- Most Jewish nonprofits prefer to hire external candidates. But in the for-profit realm, the majority of companies fill CEO vacancies with candidates from their own ranks. Research shows that internal CEOs generally perform better and remain longer than outsiders. This underscores the need to do more to develop our internal leadership teams so that organizations have an existing pipeline of talent to consider when the time comes.
- A common pitfall when crafting the position description is to dump every desirable quality into a job profile—leading to job postings that one search consultant described as the “Messiah section of the classified pages.” Search committees should do evaluative work before crafting the job description to determine the specific skills they believe the new CEO must possess, what can be assigned to others on the executive team, and what can be developed over time.
Leadership transitions are a time of great opportunity and great risk for organizations; a successful search can catapult the group to the next level and a bad hire can set it back for years. That is why even the most seasoned boards should seek support with their searches, and make sure their processes are as strategic and objective as possible.
By adhering to the principles outlined in the guide, boards will give themselves the best chance to conduct successful searches. They will emerge from the process stronger and led by able executives who, with proper oversight and support, will shape the Jewish community in a positive direction for years to come.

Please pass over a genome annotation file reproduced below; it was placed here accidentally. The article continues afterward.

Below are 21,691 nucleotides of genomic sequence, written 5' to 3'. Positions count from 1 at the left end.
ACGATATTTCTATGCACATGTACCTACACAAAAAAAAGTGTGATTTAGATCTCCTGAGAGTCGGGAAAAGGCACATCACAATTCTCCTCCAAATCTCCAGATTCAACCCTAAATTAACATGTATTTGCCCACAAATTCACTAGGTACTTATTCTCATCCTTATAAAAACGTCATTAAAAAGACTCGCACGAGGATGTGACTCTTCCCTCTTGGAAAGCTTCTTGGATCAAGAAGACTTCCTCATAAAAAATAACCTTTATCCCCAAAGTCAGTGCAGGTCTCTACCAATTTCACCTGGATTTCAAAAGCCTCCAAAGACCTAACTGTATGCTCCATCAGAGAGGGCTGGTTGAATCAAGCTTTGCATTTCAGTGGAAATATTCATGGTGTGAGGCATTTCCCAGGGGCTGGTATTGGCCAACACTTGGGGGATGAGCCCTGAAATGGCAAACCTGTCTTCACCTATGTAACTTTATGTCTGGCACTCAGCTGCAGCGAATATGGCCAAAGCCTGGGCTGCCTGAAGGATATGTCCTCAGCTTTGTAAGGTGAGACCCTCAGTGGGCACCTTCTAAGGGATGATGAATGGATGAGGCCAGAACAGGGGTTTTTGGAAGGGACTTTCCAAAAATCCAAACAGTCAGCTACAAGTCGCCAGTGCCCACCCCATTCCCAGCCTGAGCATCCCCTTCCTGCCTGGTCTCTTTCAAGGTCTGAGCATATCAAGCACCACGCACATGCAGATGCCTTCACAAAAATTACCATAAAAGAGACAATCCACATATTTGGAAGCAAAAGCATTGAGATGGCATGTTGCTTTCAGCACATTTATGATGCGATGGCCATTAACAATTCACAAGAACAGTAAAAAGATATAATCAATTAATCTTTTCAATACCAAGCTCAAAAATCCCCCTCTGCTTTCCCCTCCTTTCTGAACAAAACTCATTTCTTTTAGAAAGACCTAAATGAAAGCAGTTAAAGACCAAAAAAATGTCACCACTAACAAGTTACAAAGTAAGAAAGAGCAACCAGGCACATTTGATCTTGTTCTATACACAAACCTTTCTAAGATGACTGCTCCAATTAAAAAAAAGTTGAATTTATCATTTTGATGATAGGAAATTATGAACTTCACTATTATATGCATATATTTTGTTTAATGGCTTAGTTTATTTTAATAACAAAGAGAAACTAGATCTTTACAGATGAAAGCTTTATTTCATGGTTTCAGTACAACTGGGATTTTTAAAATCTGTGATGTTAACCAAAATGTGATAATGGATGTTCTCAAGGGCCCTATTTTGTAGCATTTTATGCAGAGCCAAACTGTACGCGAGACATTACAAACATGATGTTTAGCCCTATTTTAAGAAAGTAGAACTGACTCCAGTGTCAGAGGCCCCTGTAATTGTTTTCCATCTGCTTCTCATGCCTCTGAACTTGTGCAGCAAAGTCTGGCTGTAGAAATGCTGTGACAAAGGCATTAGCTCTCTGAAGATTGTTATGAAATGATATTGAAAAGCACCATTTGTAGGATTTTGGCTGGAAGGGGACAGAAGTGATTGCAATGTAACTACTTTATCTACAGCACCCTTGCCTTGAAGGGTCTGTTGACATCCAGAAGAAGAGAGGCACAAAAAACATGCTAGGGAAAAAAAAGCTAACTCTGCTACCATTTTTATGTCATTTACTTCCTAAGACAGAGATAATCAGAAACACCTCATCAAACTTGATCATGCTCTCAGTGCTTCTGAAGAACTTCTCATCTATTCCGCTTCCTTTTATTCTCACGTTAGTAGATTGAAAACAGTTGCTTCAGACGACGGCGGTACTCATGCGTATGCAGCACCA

To download the CEO Search Committee Guide, visit: https://leadingedge.org/lay-leadership-initiative/
This article was originally published in E-Jewish Philanthropy on October 25, 2018.
Please join us in giving a warm Leading Edge welcome to our new Operations Associate, Marisa Diehl.
Marisa – can you tell us a little bit about your last job?
I was the Executive Assistant at Henry Kaufmann Campgrounds, working with JCCs and Jewish day camps throughout the Tri-state area.
What drew you to Leading Edge?
I really connect with the mission of Leading Edge and the work it’s done so far. I’ve been working in the Jewish nonprofit sector for most of my career and the work that Leading Edge does is so crucial.
What does a “great place to work” mean to you?
A place that motivates you to do your best work; a place with lots of support and lots of laughter.
What’s your favorite part about operations?
I love being able to jump into different roles and do so many different types of projects.
Rumor has it you’re a trained pastry chef…
It’s true. I love to bake and it’s an amazing hobby. But when I turned this hobby into a job, it lost all of its fun. So now I keep it as a hobby, making amazing birthday cake for my friends.
How about your colleagues?
Yes – my colleagues too 🙂
What’s the best movie you’ve seen in the last year?
Without a doubt, Get Out
Where is your favorite place to travel?
London. It’s an amazing combination of history and cutting-edge.
How do you spend your subway commute?
I listen to podcasts and audiobooks. I know everyone complains about the MTA, but I’m related to two MTA employees so I have a lot of appreciation for the system.
Anything else you want to share?
I’m excited to officially join the Leading Edge team!